We manage so many of our daily activities online that the web has inevitably turned into a giant pool of personal data, which is exposed to a variety of risks, as was the recent case with Facebook.
As per Microsoft, IntelliCode saves the time of a coder by putting what he/she’s most likely to use at the top. This code assistance tool gets this intelligence with the help of 2,000 high-quality open source GitHub projects.
Facebook says the release of PyTorch 1.0 will help developers to move from research to production in a single framework seamlessly.
It is a complete operating system designed to be used from a USB stick or a DVD independently of the computer’s original operating system. It is Free Software and based on Debian GNU/Linux.
Despite the recent controversy around privacy and controversy, Facebook is moving past these issues with new features.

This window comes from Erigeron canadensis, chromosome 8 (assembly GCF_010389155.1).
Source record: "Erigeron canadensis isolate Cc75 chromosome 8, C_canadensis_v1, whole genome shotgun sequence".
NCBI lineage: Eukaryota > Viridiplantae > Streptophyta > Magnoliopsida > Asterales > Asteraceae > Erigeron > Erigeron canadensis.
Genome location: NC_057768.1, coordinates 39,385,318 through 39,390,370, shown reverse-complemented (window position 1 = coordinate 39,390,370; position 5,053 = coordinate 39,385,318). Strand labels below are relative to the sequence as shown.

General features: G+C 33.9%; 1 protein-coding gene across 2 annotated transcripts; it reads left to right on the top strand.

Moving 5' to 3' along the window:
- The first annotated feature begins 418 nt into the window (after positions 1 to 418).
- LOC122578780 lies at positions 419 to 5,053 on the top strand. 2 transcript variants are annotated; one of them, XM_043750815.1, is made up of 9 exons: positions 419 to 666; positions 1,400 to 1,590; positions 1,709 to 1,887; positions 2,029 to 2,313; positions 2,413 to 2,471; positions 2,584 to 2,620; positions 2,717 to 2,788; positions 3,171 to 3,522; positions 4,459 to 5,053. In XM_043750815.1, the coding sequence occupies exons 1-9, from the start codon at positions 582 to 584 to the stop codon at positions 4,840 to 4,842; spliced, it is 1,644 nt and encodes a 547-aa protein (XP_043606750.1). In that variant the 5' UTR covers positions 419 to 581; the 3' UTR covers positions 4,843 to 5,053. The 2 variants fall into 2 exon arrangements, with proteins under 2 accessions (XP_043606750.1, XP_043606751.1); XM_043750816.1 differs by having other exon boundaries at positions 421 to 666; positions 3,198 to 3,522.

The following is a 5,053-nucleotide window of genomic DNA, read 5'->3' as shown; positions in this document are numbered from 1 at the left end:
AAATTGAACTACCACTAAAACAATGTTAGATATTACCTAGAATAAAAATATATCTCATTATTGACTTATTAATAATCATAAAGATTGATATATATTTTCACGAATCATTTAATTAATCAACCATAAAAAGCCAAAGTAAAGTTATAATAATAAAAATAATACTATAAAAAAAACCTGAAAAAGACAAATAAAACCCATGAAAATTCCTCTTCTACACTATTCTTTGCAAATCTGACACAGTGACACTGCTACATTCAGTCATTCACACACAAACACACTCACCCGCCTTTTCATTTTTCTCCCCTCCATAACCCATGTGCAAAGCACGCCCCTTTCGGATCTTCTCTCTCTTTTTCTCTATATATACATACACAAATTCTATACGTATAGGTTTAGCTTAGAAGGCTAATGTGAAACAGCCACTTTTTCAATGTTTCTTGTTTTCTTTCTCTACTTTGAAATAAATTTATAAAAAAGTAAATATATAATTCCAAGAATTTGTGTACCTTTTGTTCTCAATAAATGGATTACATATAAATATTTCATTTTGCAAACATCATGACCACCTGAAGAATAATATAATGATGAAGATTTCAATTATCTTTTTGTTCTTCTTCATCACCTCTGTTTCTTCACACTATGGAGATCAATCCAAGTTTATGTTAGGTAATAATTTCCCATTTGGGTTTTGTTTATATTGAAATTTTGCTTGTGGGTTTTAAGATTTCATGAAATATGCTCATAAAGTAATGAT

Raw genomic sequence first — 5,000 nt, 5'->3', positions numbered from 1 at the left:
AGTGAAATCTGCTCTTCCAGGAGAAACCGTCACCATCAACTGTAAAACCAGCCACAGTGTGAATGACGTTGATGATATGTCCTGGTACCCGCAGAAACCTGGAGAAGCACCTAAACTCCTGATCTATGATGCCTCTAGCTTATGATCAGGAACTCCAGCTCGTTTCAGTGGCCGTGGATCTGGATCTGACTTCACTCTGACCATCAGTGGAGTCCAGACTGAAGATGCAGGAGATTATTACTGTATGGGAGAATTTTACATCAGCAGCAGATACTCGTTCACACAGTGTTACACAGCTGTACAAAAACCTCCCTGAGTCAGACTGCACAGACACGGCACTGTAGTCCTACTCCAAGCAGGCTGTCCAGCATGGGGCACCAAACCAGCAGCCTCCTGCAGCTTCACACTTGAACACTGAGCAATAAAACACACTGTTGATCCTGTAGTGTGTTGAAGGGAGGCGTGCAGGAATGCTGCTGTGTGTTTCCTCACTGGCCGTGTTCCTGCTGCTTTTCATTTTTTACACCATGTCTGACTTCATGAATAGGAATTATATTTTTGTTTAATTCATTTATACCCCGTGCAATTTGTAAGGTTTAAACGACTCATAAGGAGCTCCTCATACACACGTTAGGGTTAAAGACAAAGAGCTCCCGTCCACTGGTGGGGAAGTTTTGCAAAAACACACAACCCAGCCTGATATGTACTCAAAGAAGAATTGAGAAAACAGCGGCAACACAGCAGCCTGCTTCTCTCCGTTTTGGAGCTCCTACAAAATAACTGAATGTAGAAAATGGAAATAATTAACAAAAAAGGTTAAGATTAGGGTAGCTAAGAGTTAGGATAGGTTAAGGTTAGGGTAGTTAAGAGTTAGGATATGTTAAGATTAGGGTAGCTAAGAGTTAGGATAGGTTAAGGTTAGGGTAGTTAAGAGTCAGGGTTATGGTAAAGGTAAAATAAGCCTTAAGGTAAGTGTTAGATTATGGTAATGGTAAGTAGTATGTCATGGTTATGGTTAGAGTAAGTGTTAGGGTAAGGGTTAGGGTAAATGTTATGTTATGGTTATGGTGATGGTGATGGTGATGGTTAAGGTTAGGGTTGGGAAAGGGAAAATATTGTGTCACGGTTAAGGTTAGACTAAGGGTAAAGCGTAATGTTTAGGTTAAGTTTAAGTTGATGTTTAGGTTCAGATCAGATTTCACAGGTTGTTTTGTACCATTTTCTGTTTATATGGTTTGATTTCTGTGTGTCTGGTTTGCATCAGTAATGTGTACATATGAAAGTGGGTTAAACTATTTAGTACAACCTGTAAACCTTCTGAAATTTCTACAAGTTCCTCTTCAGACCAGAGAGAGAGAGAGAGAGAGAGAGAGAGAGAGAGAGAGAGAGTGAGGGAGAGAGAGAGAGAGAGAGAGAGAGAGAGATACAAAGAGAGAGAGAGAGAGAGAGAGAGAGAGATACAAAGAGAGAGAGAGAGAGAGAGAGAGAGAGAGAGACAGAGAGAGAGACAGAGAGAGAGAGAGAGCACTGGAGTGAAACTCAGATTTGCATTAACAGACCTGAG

The simplest explanation for this is that Facebook uses that data to make money. No, Facebook doesn’t sell your data. But it does sell access to you, or more specifically, access to your News Feed, and uses that data to show you specific ads it thinks you’re likely to enjoy or click on.
From a security standpoint, there’s a clear lesson here. Security and privacy go hand in hand, and Facebook will have to figure out how to balance the need for privacy and how their business model depends on access to as much data as possible.
Meltdown and Spectre are beyond the norm, however, because they allow exploits at the hardware level, the silicon in your machine. That makes fixing the problem much more challenging
keylogger – a program that sends typed characters to an attacker. The keylogger is deactivated by default but could represent a privacy concern if an attacker has physical access to the computer.